The melodica, also known as the pianica, blow-organ,key harmonica, free-reed clarinet, face piano or melodyhorn, is a free-reed instrument similar to the pump organ and harmonica. It has a musical keyboard on top, and is played by blowing air through a mouthpiece that fits into a hole in the side of the instrument. Pressing a key opens a hole, allowing air to flow through a reed. The keyboard is usually two or three octaves long. Melodicas are small, light, and portable. They are popular in music education, especially in Asia.
The modern form of the instrument was invented by Hohner in the 1950s, though similar instruments have been known in Italy since the 19th century.
The melodica was first used as a serious instrument in the 1960s by composers such as Steve Reich, in his piece titled Melodica (1966). Brazilian multi-instrumentalist Hermeto Pascoal developed a technique consisting of singing while playing the melodica, resulting in a wide tonal and harmonic palette. It is associated with Jamaicandub and reggae musician Augustus Pablo who popularized it in the 1970s.
Layout of a melodica keyboard with three octaves (36 keys)
Hohner Melodica Soprano: right side, keyboard and bottom views
Melodicas are classified primarily by the range of the instrument. Melodicas with different ranges have slightly different shapes.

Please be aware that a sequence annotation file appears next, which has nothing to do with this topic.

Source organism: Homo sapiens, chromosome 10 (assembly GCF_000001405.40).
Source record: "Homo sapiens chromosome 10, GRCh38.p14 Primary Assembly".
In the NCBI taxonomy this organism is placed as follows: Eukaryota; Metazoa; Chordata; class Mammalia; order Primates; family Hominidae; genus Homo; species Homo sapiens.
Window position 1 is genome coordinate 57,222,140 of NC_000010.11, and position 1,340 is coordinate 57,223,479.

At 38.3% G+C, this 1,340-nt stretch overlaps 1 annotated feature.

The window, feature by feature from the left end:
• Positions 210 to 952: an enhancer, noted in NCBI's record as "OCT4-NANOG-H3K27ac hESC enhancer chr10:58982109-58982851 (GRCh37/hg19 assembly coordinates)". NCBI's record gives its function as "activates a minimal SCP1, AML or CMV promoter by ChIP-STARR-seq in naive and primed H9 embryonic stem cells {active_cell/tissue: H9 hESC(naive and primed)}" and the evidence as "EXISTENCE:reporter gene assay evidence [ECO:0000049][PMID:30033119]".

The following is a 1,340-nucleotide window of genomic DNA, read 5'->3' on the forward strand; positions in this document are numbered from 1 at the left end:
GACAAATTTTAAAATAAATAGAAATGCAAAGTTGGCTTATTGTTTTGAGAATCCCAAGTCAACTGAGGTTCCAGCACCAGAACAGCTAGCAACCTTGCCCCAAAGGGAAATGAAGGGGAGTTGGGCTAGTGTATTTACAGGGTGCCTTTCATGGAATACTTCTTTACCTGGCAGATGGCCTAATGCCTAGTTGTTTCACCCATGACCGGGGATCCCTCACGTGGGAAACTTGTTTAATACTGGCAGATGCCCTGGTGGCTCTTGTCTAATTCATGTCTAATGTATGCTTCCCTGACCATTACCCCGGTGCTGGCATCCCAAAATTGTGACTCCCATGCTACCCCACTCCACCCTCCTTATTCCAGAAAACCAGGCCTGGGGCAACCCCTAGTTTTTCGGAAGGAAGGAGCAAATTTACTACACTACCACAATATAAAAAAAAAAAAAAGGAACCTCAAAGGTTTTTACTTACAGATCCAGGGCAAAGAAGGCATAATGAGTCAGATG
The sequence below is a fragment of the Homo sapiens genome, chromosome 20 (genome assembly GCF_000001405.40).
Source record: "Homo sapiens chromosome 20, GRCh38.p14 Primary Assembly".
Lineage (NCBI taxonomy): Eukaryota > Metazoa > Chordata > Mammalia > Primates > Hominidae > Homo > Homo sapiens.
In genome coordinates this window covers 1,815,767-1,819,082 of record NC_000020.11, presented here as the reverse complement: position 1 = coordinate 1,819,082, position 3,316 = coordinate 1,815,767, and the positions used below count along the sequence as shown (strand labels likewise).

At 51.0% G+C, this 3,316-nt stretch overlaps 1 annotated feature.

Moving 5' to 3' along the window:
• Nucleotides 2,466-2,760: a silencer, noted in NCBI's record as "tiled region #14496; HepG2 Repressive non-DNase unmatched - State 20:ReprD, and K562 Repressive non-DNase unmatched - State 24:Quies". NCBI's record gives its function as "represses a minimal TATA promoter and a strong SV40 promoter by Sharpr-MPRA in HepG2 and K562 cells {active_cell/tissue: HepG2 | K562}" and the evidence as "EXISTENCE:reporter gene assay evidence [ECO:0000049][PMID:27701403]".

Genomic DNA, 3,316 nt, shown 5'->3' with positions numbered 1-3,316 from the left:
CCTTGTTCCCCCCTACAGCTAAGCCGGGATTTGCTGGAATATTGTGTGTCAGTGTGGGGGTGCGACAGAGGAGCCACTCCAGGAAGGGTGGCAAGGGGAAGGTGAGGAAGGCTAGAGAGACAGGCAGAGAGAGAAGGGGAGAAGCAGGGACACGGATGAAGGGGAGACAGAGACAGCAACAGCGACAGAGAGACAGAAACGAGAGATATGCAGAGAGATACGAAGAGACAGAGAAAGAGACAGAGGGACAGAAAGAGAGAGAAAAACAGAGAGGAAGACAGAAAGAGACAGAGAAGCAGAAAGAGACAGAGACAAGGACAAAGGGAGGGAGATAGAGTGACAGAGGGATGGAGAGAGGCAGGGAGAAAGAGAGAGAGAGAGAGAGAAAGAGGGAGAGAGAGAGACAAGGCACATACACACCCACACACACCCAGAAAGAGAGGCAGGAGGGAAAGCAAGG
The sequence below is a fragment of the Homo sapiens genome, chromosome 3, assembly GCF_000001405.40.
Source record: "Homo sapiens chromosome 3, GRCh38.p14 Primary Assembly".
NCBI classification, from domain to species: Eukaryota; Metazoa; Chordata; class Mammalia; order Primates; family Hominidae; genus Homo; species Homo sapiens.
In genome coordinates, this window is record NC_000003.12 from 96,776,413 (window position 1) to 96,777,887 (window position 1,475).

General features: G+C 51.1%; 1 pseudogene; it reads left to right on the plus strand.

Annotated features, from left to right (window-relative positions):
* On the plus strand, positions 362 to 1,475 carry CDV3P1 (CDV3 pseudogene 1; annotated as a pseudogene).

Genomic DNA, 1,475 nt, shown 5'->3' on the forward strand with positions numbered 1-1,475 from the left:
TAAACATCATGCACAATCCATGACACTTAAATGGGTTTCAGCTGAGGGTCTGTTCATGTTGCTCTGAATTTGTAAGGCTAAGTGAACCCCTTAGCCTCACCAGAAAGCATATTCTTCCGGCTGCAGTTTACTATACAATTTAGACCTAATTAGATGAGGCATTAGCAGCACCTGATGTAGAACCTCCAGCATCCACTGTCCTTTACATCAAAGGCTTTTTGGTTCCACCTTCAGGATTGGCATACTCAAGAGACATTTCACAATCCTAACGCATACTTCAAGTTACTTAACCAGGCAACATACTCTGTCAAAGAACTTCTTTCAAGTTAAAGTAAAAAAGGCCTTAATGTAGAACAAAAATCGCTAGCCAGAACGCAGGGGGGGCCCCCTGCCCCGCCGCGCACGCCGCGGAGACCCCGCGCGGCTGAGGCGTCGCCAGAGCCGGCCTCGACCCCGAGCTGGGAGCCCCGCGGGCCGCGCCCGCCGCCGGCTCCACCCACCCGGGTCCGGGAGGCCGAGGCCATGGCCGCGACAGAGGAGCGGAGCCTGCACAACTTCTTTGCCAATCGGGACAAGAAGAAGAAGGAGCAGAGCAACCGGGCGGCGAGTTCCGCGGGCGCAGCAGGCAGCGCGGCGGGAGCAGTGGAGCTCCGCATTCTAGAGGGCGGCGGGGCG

Soprano and alto melodicas are higher-pitched and thinner sounding than tenors. Some are designed to be played with both hands at once: the left-hand play the black keys, and the right-hand play the white keys. Others are played like the tenor melodica.
Tenor melodicas are a lower-pitched type of melodica. The left-hand holds a handle on the bottom, and the right-hand plays the keyboard. Tenor melodicas can be played with two hands by inserting a tube into the mouthpiece hole and placing the melodica on a flat surface.
Bass melodicas also exist, but are less common than another tenor, alto, and soprano.
The Accordina, generally made of metal, uses the same mechanism as a traditional melodica. The keyboard is replaced with a button arrangement similar to a chromatic button accordion's keyboard.
Although the majority of melodicas are made of plastic, some are made primarily of wood. The Sound Electra corporation makes the MyLodica, a wooden melodica designed "...to produce a warmer richer sound than that of its plastic relatives." The Victoria Accordion company in Castelfidardo, Italy, produces a range of wooden melodicas and accordinas that they market under the name Vibrandoneon.